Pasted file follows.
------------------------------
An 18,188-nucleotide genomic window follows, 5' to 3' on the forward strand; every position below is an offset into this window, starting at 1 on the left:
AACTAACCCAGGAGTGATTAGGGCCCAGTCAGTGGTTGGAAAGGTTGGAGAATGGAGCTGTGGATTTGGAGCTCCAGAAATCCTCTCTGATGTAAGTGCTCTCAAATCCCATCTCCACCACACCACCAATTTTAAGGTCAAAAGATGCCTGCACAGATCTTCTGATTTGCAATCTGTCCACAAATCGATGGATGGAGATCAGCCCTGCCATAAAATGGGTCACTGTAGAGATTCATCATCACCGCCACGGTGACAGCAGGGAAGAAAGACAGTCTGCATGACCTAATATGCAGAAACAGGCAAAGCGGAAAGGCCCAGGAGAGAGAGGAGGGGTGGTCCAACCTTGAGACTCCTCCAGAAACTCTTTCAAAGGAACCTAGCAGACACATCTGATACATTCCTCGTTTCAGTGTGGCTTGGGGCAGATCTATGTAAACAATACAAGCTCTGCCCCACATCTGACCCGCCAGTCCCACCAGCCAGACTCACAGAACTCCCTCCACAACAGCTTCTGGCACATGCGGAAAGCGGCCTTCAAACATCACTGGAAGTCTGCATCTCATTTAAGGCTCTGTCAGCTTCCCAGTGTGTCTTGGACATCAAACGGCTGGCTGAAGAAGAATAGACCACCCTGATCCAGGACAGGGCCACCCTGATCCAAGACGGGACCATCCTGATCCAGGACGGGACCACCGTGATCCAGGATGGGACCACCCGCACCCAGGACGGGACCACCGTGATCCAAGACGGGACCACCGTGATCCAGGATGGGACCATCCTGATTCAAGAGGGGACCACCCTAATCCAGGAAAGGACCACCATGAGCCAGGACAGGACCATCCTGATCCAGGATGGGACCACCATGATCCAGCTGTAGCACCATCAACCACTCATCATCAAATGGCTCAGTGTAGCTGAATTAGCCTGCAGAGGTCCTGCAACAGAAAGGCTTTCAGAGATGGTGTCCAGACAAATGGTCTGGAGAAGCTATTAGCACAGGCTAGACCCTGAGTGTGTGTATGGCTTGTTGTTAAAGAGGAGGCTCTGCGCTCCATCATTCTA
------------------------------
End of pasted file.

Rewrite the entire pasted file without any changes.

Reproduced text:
An 18,188-nucleotide genomic window follows, 5' to 3' on the forward strand; every position below is an offset into this window, starting at 1 on the left:
AACTAACCCAGGAGTGATTAGGGCCCAGTCAGTGGTTGGAAAGGTTGGAGAATGGAGCTGTGGATTTGGAGCTCCAGAAATCCTCTCTGATGTAAGTGCTCTCAAATCCCATCTCCACCACACCACCAATTTTAAGGTCAAAAGATGCCTGCACAGATCTTCTGATTTGCAATCTGTCCACAAATCGATGGATGGAGATCAGCCCTGCCATAAAATGGGTCACTGTAGAGATTCATCATCACCGCCACGGTGACAGCAGGGAAGAAAGACAGTCTGCATGACCTAATATGCAGAAACAGGCAAAGCGGAAAGGCCCAGGAGAGAGAGGAGGGGTGGTCCAACCTTGAGACTCCTCCAGAAACTCTTTCAAAGGAACCTAGCAGACACATCTGATACATTCCTCGTTTCAGTGTGGCTTGGGGCAGATCTATGTAAACAATACAAGCTCTGCCCCACATCTGACCCGCCAGTCCCACCAGCCAGACTCACAGAACTCCCTCCACAACAGCTTCTGGCACATGCGGAAAGCGGCCTTCAAACATCACTGGAAGTCTGCATCTCATTTAAGGCTCTGTCAGCTTCCCAGTGTGTCTTGGACATCAAACGGCTGGCTGAAGAAGAATAGACCACCCTGATCCAGGACAGGGCCACCCTGATCCAAGACGGGACCATCCTGATCCAGGACGGGACCACCGTGATCCAGGATGGGACCACCCGCACCCAGGACGGGACCACCGTGATCCAAGACGGGACCACCGTGATCCAGGATGGGACCATCCTGATTCAAGAGGGGACCACCCTAATCCAGGAAAGGACCACCATGAGCCAGGACAGGACCATCCTGATCCAGGATGGGACCACCATGATCCAGCTGTAGCACCATCAACCACTCATCATCAAATGGCTCAGTGTAGCTGAATTAGCCTGCAGAGGTCCTGCAACAGAAAGGCTTTCAGAGATGGTGTCCAGACAAATGGTCTGGAGAAGCTATTAGCACAGGCTAGACCCTGAGTGTGTGTATGGCTTGTTGTTAAAGAGGAGGCTCTGCGCTCCATCATTCTA